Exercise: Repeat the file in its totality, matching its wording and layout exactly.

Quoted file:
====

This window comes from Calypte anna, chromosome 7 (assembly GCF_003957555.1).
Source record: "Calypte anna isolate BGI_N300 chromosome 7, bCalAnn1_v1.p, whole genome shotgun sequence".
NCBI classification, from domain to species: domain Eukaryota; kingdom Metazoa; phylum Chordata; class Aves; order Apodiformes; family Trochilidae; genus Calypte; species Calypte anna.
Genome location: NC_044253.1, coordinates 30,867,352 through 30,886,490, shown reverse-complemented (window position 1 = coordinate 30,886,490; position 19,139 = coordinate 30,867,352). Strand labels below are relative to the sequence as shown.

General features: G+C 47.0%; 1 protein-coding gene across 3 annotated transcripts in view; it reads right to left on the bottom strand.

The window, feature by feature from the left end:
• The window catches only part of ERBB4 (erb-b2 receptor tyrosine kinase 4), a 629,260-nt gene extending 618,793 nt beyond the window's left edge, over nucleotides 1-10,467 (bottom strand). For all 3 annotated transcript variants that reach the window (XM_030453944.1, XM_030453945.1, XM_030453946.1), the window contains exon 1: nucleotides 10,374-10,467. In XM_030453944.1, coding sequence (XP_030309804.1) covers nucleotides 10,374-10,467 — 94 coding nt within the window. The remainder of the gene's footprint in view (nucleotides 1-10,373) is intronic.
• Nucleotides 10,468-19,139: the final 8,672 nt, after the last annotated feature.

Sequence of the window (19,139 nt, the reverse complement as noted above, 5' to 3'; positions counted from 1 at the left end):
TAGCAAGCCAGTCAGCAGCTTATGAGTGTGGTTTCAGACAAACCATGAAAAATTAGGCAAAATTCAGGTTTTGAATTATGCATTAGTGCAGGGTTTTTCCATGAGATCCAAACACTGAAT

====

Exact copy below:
This window comes from Calypte anna, chromosome 7 (assembly GCF_003957555.1).
Source record: "Calypte anna isolate BGI_N300 chromosome 7, bCalAnn1_v1.p, whole genome shotgun sequence".
NCBI classification, from domain to species: domain Eukaryota; kingdom Metazoa; phylum Chordata; class Aves; order Apodiformes; family Trochilidae; genus Calypte; species Calypte anna.
Genome location: NC_044253.1, coordinates 30,867,352 through 30,886,490, shown reverse-complemented (window position 1 = coordinate 30,886,490; position 19,139 = coordinate 30,867,352). Strand labels below are relative to the sequence as shown.

General features: G+C 47.0%; 1 protein-coding gene across 3 annotated transcripts in view; it reads right to left on the bottom strand.

The window, feature by feature from the left end:
• The window catches only part of ERBB4 (erb-b2 receptor tyrosine kinase 4), a 629,260-nt gene extending 618,793 nt beyond the window's left edge, over nucleotides 1-10,467 (bottom strand). For all 3 annotated transcript variants that reach the window (XM_030453944.1, XM_030453945.1, XM_030453946.1), the window contains exon 1: nucleotides 10,374-10,467. In XM_030453944.1, coding sequence (XP_030309804.1) covers nucleotides 10,374-10,467 — 94 coding nt within the window. The remainder of the gene's footprint in view (nucleotides 1-10,373) is intronic.
• Nucleotides 10,468-19,139: the final 8,672 nt, after the last annotated feature.

Sequence of the window (19,139 nt, the reverse complement as noted above, 5' to 3'; positions counted from 1 at the left end):
TAGCAAGCCAGTCAGCAGCTTATGAGTGTGGTTTCAGACAAACCATGAAAAATTAGGCAAAATTCAGGTTTTGAATTATGCATTAGTGCAGGGTTTTTCCATGAGATCCAAACACTGAAT